How trauma is different for men and women?

Travis Knowlton LCSW
3 min readNov 30, 2021
Tim Mossholder- Unsplash

Women have a two to three times higher chance of being diagnosed with Post Traumatic Stress disorder.

It is important to note that Trauma is not a thing, an action, or a situation/experience you have or witnessed. Trauma is a biological reaction in the body. A reaction that happens when the body and mind cannot process any more information and that overload sends you in to your stress response.

Men are more likely to witness certain types of trauma associated with physical violence such as war, fights, and other acts of violence with other men.

Women experience trauma as well but in a majority of the cases are sexual assault in nature.

For men and women, the same regions of the brain are impacted. if that's true then, what’s the difference?

Societal influence

Society influences gender in major ways.

Depicting how women dress and present themselves presents a unique problem when there is a trauma history. Being that women face sexual trauma more frequently than men, the ability to read interpret, and act accordingly to social red flags leaves women in unknowingly dangerous situations at times. This is because sexual trauma impacts one’s body in so many ways. The abuse to the body might have been pleasurable, but the brain knows that it is morally wrong. so what the hell is a woman to do with mixed signals from the brain and the body? The brain and body are supposed to be working together, but they are operating on different pages!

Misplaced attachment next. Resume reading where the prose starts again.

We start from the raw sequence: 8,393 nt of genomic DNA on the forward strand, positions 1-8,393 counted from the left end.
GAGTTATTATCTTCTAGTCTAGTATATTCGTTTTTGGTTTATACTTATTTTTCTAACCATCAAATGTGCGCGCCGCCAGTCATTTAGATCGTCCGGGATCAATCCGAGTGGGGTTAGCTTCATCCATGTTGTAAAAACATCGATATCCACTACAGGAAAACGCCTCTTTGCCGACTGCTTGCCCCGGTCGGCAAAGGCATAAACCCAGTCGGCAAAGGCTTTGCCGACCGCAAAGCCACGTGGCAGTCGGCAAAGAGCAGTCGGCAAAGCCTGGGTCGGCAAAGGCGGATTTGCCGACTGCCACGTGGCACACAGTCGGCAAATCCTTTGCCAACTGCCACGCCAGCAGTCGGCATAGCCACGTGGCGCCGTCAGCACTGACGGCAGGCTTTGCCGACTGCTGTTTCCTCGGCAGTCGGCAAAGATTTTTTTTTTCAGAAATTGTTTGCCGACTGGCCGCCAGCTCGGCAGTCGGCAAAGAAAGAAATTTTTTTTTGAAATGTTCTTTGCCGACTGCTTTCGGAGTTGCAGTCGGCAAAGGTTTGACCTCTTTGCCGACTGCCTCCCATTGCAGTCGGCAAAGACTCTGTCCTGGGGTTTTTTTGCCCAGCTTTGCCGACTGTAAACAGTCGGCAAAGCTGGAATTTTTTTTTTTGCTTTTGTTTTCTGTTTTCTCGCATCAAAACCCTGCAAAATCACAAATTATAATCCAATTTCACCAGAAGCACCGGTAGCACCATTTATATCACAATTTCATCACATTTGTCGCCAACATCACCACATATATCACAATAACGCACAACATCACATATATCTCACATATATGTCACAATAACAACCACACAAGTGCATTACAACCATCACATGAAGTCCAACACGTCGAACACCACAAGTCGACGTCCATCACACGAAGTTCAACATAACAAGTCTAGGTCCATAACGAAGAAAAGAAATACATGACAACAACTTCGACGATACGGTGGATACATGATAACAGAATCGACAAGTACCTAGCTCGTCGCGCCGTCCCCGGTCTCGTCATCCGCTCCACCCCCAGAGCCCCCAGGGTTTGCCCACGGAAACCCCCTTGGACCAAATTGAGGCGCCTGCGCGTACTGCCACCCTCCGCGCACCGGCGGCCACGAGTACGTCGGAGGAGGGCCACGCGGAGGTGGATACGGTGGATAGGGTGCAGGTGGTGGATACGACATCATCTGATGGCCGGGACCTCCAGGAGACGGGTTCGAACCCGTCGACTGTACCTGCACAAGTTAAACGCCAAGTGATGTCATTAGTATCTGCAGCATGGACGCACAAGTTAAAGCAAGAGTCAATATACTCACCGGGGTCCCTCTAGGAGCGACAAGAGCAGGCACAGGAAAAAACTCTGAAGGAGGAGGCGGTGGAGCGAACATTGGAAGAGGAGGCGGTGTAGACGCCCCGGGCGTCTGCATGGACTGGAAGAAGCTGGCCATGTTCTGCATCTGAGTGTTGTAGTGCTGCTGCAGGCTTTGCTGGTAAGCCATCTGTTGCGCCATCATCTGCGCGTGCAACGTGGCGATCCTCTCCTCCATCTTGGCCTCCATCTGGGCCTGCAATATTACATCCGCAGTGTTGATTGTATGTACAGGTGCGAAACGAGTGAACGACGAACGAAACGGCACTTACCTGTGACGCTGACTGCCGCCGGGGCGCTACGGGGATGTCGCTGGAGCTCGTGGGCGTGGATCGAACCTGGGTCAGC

This disconnect creates a state of confusion. Not knowing if a person is joking, flirting, or being inappropriate.

With some of the women I work with, it is not uncommon for them to report an interaction of the physical nature that goes from talking to intimate and not registering where they are in the process until they are further along than planned.

Emotionally expressive behavior associated with female trauma can be generally categorized as overly extroverted behavior or reclusive

Societies impact on men is directed towards emotions. western society teaches men that expressing emotions is not ok, it is a sign of weakness. crying or discussing shame, sadness…

--

--

Travis Knowlton LCSW

I'm a husband, father, veteran, and licensed clinical social worker that is here to enjoy and share!